On being a foodie* and still (afford to) have a life

There was a time when enjoyment of food was a simple affair; you learnt to cook, how to choose fresh ingredients and which neighborhood restaurants served consistently good food.

Now, the pursuit of food is so elevated, it has become an trendy pastime. Farmers market used to be where local growers sold their produce direct to consumers cheaply; but now there are artisan markets and boutique farmers market where you know your farmer by their first name, they have a webpage and everything is organic, free-range and costs twice as much as the stuff on the supermarket shelf.

The pursuit of culinary and foodie perfection has been exulted to a frenzied level. New Zealand, still heavily dependent on primary production but with a high labour cost, cannot afford to feed the common masses. Our production is geared to feeding the wealthy classes. We pride ourselves on growing the best apples, our dairy cows produce the best milk, our lamb is the most succulent and our king salmon is famous.

All these comes a cost though. NZ is an expensive place to live well; dining out is exorbitant, and costs of produce goes up every season. I have always known that my food bill (groceries plus dining out) sometimes amounted to nearly 20% of my take home pay. It is a ludicrous amount to devout to a pastime. Recently, I had an accountant take a detailed look at my spending habits, and she gave me the hard word; – reduce my food bill to about 10% of my budget, and put that into my mortgage. Over 10 years, I could save $100K of interest on my mortgage. Yikes! And that doesn’t even include my overseas eating trips and the myriad of culinary gadgets that fill every nook and cranny of my kitchen.

When did it get so out of hand? In these recessionary times, it seems like discretionary spending on food is the last acceptable frontier. Every new issue of Cuisine magazine that lands in my mailbox harks several new restaurants, new artisan products to try and new ingredients that any foodie worth their salt should have in their pantry. Even the newspapers have gotten into the act. Bite, the NZ Herald food supplement every Monday further fuels the addiction. The gourmet food market sends you recipes, and information on cooking classes which costs $50 and up to listen to a celebrity chef tout their latest cookbook. The itinerary for Auckland Restaurant Month (August) reads like a celebrity release, and have prices to match; $250 pp for dinner, $125 for 4 courses, etc. Chefs are taking over from sports players as celebrities.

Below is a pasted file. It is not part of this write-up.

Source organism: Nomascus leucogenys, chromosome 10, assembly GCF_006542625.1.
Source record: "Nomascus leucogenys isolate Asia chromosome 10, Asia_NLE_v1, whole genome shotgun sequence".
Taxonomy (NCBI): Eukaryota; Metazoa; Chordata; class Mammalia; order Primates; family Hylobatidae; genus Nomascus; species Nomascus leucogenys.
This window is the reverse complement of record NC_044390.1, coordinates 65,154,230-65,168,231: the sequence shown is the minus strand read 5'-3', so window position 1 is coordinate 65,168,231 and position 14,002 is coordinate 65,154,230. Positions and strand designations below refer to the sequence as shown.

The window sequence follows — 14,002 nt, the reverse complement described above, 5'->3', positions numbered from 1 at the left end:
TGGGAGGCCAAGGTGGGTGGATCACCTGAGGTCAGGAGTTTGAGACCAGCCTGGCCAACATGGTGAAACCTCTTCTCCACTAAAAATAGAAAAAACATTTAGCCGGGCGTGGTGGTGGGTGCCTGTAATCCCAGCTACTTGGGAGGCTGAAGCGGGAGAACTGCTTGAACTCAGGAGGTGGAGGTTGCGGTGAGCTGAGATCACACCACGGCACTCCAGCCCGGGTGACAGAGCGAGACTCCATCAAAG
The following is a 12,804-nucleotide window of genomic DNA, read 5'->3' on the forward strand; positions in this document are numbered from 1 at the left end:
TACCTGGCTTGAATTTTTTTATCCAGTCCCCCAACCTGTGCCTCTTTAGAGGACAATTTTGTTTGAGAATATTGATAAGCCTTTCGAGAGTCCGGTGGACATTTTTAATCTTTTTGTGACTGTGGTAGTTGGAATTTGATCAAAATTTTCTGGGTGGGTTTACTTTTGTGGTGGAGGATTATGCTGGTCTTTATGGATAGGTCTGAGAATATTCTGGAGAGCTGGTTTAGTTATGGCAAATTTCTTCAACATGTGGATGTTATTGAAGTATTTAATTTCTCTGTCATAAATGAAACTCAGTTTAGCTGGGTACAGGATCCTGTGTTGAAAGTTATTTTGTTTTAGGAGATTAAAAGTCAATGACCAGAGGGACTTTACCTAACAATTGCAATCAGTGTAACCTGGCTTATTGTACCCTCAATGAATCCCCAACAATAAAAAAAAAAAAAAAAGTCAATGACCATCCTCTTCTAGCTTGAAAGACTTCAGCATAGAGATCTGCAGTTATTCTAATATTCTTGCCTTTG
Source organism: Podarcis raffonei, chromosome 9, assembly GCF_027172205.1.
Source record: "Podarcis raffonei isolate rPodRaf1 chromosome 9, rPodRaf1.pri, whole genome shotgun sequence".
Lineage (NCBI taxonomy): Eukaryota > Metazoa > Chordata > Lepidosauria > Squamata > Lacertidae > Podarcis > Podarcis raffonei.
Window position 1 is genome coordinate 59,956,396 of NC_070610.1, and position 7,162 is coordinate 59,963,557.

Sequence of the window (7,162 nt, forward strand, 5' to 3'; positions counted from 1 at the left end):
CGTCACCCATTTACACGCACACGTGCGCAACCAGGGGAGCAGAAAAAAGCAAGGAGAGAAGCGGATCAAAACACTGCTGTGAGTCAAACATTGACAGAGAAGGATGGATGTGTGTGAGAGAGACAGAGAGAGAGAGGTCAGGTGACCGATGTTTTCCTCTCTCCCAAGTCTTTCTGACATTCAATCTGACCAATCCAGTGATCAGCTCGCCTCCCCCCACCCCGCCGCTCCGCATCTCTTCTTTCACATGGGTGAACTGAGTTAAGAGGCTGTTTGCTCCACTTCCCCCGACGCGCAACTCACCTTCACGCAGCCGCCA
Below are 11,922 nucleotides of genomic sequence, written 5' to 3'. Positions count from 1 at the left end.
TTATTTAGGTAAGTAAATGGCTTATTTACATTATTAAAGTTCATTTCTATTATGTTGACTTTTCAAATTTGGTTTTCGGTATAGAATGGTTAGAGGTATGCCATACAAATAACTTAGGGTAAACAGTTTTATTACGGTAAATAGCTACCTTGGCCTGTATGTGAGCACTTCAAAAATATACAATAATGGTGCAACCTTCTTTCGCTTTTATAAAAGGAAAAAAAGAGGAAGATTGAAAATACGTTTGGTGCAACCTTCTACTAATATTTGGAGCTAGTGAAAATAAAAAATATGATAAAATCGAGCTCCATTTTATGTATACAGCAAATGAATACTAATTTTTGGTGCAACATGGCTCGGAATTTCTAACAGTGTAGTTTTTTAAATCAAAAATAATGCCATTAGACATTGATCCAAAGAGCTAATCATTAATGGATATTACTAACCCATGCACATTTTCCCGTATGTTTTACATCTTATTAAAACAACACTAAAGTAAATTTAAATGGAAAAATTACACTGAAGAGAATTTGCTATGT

It has dawned on me that there is less and less pleasure in chasing the next new taste. The hunt is tiring, time-consuming, hugely expensive and sometimes even disappointing. As a food blogger, I had convinced myself that I have to experience new foods and new dining experiences so that I would have something to write about. What a marvelous con.

In the next 12 months, I am going to concentrate on what makes food special. It’s the people you share it with. There will be more dinner parties, less dining out. More cooking with basic ingredients, less attempting recipes with ingredients I can’t pronounce and jars of expensive artisan concoctions.   Food will still be a huge part of my life, it just won’t be the at the expense of the rest of it.

* I still haven’t figured out what being a foodie actually means. Just about everyone enjoys food, and has an opinion about it. Some people call themselves foodies when all they do is eat out at restaurants, albeit decent ones. Do you have to care about cooking and where your food comes from to be a foodie? Or do you just have to be interested in food? 

8 thoughts on “On being a foodie* and still (afford to) have a life

  1. thefieryheart says:

    This is a very interesting post and I have to agree with you. Eating in New Zealand can be very expensive. Eating “trendy” can burn a huge hole in your wallet.
    I like where you are heading with your blog and I look forward to reading about your adventures in the kitchen.